Cathay Pacific has recently embarked on what is at the very least, a truly unique and interesting experiment. Those who have a high level of influence in the world of social media will now be allowed to enter the airline’s lounge without charge whenever they happen to be flying out of the A concourse in San Francisco’s international terminal.
To me, this smells like a very smart promotion. The rationale is simple. Those who are social media stars are likely going to be Tweeting, posting on Facebook, and maybe even pinning things on Pinterest. If they have a wide reach, then Cathay’s lounge is going to be talked about a lot by a lot of people with influence. Not only will the airline get good, targeted exposure, but it will get some of the benefits of having a celebrity spokesperson without having to actually pay for it.
Why do companies get celebrity spokespeople? Because they think that you will have a more positive view of the offering and be more likely to buy it if someone you trust supports what they’re selling. That works to varying degrees (are you going to get a payday loan from MoneyMutal because Montel Williams says so?), but in this case, it should work wonders. There are plenty of social media stars who are hardly celebs, but they have avid followers that they can influence. If that helps keep Cathay Pacific top of mind and it gets people onboard the aircraft down the line, then it’s a success.
The threshold for success should be low because this can’t cost the airline much. The only real potential issue I can see is if so many people use it that it dilutes the experience for paying passengers.
The biggest issue, of course, is determining who should be considered a social media star. The vehicle Cathay Pacific has chosen is Klout. Klout uses a lot of voodoo and hocus-pocus to score people on their influence in social media circles. This score is on a scale of 1 to 100 with 100 being the most awesome person to have ever lived. I rank as a 51, which is apparently good enough to get me in the door for Cathay Pacific. If you have a score of 40 or higher, you can get past the velvet rope.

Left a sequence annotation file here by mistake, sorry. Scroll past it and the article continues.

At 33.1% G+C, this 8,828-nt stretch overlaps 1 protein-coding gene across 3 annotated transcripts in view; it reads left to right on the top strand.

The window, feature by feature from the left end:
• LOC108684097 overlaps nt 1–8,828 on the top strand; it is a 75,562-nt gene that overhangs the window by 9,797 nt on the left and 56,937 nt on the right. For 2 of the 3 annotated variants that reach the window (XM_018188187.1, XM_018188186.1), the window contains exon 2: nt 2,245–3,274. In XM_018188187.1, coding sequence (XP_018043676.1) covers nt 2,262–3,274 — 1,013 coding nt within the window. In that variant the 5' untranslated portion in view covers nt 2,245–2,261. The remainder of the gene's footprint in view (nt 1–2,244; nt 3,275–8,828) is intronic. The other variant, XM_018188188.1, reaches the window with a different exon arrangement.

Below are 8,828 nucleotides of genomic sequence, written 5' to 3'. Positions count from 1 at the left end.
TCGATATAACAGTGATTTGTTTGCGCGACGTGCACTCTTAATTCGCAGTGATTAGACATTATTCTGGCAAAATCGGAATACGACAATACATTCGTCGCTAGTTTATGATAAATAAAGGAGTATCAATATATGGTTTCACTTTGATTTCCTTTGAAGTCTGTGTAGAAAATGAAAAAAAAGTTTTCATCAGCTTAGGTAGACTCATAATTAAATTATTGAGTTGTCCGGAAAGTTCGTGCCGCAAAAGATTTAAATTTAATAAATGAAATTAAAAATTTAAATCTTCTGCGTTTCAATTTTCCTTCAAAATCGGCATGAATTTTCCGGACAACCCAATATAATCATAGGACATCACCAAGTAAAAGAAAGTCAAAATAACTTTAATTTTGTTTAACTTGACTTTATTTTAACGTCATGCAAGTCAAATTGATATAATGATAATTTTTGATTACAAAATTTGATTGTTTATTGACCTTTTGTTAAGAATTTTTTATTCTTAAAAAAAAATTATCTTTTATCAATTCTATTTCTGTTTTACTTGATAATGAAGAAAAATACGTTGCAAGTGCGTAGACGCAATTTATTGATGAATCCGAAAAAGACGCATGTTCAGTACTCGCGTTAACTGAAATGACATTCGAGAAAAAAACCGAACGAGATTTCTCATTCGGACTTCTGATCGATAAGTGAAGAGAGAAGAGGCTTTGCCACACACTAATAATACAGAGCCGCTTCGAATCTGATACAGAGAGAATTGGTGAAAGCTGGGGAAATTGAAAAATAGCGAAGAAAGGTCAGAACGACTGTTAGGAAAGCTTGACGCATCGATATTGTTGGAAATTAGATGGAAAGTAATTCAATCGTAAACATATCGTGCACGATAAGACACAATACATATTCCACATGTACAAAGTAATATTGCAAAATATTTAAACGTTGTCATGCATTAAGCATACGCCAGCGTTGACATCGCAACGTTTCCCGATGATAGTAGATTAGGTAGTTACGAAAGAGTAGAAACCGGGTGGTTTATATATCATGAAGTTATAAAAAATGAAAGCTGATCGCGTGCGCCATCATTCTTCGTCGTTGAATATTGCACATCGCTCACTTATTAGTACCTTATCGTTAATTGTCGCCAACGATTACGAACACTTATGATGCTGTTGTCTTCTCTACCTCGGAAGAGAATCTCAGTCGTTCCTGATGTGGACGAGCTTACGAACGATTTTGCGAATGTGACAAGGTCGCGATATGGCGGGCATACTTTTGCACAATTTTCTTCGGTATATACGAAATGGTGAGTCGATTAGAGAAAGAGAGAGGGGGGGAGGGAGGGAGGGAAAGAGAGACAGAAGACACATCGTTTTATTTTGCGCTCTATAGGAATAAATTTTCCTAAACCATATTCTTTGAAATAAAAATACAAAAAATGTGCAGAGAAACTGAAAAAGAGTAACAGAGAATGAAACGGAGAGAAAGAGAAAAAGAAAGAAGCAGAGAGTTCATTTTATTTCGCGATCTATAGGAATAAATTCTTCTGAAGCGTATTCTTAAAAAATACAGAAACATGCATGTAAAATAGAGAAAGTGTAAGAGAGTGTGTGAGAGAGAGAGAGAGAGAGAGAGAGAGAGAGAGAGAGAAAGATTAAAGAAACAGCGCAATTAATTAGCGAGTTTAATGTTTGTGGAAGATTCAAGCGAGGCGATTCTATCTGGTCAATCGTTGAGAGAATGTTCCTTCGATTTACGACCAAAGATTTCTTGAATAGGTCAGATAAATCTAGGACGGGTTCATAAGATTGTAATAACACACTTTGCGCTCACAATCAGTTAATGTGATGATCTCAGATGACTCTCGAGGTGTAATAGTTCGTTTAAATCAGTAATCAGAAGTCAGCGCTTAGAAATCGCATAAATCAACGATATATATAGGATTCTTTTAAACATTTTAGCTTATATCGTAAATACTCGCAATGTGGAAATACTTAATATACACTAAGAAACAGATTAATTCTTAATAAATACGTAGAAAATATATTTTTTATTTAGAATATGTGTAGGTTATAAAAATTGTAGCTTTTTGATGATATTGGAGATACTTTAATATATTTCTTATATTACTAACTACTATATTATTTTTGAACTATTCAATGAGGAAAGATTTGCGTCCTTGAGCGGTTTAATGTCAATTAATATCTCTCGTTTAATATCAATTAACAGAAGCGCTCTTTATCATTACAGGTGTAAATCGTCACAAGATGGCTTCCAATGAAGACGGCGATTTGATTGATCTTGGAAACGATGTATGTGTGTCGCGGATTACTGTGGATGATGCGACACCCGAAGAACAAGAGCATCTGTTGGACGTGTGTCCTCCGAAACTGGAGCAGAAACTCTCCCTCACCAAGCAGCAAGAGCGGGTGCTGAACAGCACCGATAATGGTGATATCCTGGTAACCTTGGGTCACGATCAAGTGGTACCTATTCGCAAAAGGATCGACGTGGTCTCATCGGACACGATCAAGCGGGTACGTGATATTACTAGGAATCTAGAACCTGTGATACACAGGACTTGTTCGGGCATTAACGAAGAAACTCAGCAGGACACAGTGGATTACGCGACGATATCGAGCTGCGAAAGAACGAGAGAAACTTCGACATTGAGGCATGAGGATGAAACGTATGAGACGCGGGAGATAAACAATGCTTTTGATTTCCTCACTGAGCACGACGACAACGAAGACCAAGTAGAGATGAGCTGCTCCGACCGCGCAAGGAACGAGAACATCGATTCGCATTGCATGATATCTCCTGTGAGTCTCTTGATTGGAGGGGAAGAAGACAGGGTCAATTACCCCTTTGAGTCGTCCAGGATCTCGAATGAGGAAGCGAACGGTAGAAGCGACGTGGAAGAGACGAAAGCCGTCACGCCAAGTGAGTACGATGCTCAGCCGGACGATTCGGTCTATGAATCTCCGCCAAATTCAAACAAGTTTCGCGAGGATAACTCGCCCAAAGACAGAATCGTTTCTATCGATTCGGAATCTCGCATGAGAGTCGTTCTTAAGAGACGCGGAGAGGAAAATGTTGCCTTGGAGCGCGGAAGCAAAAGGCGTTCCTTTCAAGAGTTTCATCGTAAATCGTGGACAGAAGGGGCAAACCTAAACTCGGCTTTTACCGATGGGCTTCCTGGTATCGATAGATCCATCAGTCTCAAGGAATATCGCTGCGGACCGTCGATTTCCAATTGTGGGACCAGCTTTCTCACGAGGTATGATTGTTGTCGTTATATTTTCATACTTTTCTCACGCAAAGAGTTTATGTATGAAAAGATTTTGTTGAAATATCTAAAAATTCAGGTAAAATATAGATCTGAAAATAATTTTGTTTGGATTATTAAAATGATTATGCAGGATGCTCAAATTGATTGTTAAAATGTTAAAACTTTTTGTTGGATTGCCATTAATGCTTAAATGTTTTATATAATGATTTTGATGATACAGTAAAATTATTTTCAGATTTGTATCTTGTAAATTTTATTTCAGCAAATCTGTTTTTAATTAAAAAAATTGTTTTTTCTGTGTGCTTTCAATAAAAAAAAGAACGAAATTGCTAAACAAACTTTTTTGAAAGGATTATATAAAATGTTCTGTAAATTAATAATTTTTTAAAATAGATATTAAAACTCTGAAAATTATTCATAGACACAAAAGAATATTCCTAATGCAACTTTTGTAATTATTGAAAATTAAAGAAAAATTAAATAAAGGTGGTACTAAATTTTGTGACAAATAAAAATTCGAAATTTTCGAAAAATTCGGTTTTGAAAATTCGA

There’s just one problem. So far, it’s only valid for those with the Klout app on the iPhone. I’m assuming that’s just a temporary issue, because there are plenty of people with Android phones or *gasp* Blackberries who might like to take advantage of this.
The big question in my mind is . . . how many people will actually use this? I mean, the Cathay Pacific lounge is in the A concourse at SFO’s international terminal. Without going through each airline, it’s effectively the home of non-Star Alliance airlines that fly internationally out of SFO. Oh, and JetBlue is there as well for domestic flights. The lounge is open four hours before each of the airline’s two daily flights. That means you can get in there from 935a to 135p and from 910p to 110a.
People don’t just have to be flying on Cathay to take advantage of this, so there is a wider audience than you might expect. Heck, if I’m flying JetBlue to Long Beach on the noon flight (and if I had an iPhone, which I don’t), I could walk right in and relax with the Cathay passengers. That’s pretty sweet.
And you know what? I’m sure I’d tweet about it. And I’d write it up in my trip report. And then maybe some of you would start thinking about how you wish you could try out Cathay Pacific. That’s exactly why the airline is doing this. I think it’s a very smart play, as long as the response isn’t too strong that it hurts the experience for paying passengers.